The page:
cannot understand their slowness. As Mr. Greeley's home is in New York, he could certainly have
been found had he
and there are plenty of other good men in New York, as
well as himself. I venture to say, that
the election not a circular will be sent out. I
begin to think they are making a political business of
, and not for
benefit either. Their delays in acting is becoming very suspicious. Their slow, bad management is
every prospect of success. I fear you are only losing
344your time in New York, and that I shall be left
for what I am owing the firm. I have
written to K. and B., and they do nothing that I request. I want neither Mr. Douglass nor Garnet
to lecture in my behalf. The conduct in New York is disgusting me with the whole business. I
cannot understand what they have been about. Their delay has only given the enemies time to
strength; what does it all mean? Of course give the lady at 609 permission to sell
the dresses cheaper. ... I am feeling wretchedly over the slowness and
style of B. & K. I believe in my heart I am being used as a tool for party purposes; and they do
not design sending out a circular. ...
"Chicago, Nov. 9, 1867.
"My dear Lizzie
-- ... Did you receive a letter a few days since, with
one enclosed for F. Douglass? also a printed letter of mine, which I
345wished him to read? Do write me every other day at least, I am so
nervous and miserable.
And Lizzie, dear, I fear we have not the
chance of success.
remain in New
York a little longer, and occupy yourself with the sewing of your friends.
I shall be
able to learn
thing about my business. In
you know there will be
do you not candidly express yourself to me? Write me, if only a few
lines, and that very frequently. R. called up on yesterday, with Judge Davis. ... R. goes with
Judge D. on Tuesday, to settle the estate, which will give us each about $25,000, with the income
I told you of, $1,700 a year for each of us. You made a mistake about my house costing
$2,700--it was $1,700. The $22,000 Congress gave me I spent for house and furniture,
which, owing to the smallness of my income, I was obliged to leave. I mention about the division
of the estate to you, dear Lizzie, because when it is done the
will harp upon
346it. You can explain everything in New York; please do so to every one. Please see H. G., if it
should come out in the papers. I had hoped, if something was gained, to have immediately placed
in more pleasant circumstances. Do urge F. D. to add his name to the circular; also
get them to have Beecher's. There must not be an hour's delay in this. R. is very spiteful at
present, and I think hurries up the division to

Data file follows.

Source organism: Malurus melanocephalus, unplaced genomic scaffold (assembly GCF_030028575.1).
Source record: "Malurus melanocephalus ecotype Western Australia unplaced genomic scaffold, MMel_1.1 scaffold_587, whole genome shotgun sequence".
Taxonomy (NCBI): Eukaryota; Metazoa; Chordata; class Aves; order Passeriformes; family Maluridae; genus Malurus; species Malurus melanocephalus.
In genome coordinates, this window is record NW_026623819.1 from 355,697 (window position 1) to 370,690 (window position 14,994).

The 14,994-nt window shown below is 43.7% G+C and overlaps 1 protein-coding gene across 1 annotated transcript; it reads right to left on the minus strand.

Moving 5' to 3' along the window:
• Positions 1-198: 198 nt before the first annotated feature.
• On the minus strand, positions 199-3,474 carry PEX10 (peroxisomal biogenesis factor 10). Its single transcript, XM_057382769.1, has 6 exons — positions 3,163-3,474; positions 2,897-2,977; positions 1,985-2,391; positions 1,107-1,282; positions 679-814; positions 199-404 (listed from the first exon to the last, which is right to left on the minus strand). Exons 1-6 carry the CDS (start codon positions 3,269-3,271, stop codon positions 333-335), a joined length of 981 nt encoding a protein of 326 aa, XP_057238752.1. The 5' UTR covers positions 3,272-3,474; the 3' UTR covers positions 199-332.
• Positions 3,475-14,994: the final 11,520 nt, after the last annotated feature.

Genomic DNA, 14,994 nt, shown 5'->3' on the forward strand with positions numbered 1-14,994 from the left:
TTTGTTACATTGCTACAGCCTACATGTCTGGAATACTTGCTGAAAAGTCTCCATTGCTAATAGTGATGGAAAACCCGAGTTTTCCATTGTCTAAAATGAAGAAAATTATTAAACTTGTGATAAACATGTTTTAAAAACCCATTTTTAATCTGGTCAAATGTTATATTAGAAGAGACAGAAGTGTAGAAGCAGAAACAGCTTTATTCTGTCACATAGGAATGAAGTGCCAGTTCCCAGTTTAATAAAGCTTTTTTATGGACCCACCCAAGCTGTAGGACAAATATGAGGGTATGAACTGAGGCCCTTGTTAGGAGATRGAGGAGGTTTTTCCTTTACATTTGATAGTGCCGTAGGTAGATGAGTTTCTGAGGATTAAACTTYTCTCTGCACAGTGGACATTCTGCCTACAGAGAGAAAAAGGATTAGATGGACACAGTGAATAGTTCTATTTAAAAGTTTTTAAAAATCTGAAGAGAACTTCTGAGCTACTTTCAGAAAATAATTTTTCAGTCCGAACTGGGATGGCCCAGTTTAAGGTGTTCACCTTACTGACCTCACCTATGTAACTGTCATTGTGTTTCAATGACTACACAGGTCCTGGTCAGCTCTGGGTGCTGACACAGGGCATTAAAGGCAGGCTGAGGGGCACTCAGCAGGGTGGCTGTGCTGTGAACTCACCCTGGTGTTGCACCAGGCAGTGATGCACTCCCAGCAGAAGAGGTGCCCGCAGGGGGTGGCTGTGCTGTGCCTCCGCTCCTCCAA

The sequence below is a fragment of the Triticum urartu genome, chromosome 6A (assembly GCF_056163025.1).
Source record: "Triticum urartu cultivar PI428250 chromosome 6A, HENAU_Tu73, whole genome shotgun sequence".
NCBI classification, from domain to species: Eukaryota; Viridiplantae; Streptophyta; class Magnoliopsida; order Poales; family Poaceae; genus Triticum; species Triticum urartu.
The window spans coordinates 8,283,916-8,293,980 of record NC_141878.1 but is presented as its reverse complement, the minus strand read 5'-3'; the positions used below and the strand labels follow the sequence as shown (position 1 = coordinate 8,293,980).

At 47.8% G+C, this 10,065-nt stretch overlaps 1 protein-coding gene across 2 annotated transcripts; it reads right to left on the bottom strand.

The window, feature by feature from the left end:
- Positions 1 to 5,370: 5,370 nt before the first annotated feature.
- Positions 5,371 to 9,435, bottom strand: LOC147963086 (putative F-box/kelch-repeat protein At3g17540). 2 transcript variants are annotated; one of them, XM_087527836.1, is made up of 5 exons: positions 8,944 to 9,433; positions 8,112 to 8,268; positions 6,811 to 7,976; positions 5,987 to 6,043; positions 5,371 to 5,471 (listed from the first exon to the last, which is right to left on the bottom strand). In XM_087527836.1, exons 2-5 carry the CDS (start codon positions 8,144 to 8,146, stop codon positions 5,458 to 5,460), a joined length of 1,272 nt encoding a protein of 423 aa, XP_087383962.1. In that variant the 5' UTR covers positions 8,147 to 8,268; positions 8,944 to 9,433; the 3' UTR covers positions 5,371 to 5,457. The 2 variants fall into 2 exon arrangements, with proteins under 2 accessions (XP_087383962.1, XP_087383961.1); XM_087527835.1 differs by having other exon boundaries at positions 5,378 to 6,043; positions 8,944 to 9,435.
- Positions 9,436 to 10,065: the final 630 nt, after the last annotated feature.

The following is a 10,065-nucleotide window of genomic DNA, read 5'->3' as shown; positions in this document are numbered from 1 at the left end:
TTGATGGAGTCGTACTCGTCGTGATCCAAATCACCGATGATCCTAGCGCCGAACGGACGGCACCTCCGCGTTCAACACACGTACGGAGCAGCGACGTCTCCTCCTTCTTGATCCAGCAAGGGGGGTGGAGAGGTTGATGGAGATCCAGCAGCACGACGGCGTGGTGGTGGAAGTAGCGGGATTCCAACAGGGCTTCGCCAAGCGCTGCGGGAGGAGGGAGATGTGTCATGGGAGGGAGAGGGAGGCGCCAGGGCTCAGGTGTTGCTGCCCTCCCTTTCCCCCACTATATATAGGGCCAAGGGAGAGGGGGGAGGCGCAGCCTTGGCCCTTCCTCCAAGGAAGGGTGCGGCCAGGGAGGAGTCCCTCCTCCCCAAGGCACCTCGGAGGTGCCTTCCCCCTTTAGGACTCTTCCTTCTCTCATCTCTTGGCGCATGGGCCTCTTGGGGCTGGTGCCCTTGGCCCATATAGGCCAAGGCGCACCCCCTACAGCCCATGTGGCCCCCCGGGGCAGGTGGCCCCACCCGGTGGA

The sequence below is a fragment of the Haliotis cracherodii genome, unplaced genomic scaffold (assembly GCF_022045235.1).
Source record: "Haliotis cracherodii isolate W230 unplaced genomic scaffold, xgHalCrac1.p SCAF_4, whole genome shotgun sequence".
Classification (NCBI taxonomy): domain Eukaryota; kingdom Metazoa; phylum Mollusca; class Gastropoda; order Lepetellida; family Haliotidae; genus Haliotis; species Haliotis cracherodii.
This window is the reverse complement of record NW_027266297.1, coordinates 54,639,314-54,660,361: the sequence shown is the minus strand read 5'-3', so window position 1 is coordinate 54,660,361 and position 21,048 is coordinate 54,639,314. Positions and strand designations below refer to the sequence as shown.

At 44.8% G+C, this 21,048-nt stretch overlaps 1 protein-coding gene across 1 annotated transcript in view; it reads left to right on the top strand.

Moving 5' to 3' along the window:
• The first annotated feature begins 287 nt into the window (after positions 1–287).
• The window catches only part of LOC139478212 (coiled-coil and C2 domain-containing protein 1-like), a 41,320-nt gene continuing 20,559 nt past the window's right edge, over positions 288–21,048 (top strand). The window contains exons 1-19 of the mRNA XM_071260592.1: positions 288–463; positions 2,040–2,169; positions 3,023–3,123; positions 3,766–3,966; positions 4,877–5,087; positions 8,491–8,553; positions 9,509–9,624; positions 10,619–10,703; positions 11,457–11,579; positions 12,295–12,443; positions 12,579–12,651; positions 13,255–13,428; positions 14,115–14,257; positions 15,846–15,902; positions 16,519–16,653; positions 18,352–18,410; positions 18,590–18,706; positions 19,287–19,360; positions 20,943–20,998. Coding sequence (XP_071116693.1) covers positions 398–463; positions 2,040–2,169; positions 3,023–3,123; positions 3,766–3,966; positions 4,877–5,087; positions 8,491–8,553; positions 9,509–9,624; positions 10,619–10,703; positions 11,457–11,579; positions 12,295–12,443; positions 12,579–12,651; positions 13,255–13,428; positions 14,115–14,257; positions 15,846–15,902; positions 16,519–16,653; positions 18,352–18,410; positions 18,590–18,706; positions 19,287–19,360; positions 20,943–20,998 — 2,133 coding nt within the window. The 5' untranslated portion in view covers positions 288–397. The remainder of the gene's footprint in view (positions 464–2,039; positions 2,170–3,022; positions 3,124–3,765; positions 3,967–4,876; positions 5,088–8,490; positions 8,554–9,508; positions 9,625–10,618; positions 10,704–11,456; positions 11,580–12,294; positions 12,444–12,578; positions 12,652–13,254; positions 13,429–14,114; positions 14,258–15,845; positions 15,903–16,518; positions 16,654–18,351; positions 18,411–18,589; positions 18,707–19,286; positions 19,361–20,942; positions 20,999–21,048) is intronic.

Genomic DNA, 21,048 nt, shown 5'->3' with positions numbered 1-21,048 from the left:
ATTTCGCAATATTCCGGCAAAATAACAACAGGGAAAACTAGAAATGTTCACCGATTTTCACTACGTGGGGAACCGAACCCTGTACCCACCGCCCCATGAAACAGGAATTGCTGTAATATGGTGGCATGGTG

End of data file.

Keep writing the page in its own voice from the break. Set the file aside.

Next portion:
my purposes. He mentioned yesterday
that he was going to the Rocky Mountains so soon as Edger Welles joined him. He is very
... Write me,
, when you receive this. Your silence pains me.
"My dear Lizzie
:-- I closed and sent off my letter before I had finished all I
had to say. Do not hint to K. or B., or any one else, my doubts of
only watch them
As to S., so many false-hoods are told in the papers that all the
stuff about his wife and himself may be untrue. I hope it may prove so. I received a letter from
Keyes this morning. I believe I wrote you that I had. How hard it is that I cannot see and talk with
you in this time of great,
trouble. I feel as if I had not a friend in the world save
yourself. ... I sometimes wish myself out of this world of sorrow and care. I fear my fine
articles at B.'s are getting pulled to pieces and soiled. I do not wish you to leave N. Y. without
having the finest articles packed up and returned to me. The
white camel's hair
shawl and the two Paisleys I wish returned to me, if none of them are sold. Do you think there is
the least chance of
being sold? I will give you a list of the articles I wish returned to
me from Mr. Brady's before
New York for Washington.
"1 Camel's hair shawl, double black centre.
"1 Camel's hair shawl, double white centre.
1 Single white camel's hair shawl.
2 Paisley shawls-- white.
1 Pair bracelets and diamond ring.
1 Fine lace handkerchief.
3 Black lace shawls.
2 Black lama shawls.
1 Dress, silk unmade, white and black.
1 White boa.
1 Russian sable boa.
1 Russian sable cape.
1 A. sable cape, cuffs and muff.
1 Chinchilla set.
"The lace dress, flounce, and shawl, if there is no possibility of their being sold. Also all other
fine articles return me, save the dresses which, with prices lowered,
may be sold
, Nov. 15, '67.
"My dear Keckley
:--Your last letter has been
349received, and believe me, I duly appreciate your great interest in my affairs. I hope the day
arrive when I can return your kindness in
than words. As you are aware
of my beloved husband's great indulgence to me in pecuniary matters, thereby allowing me to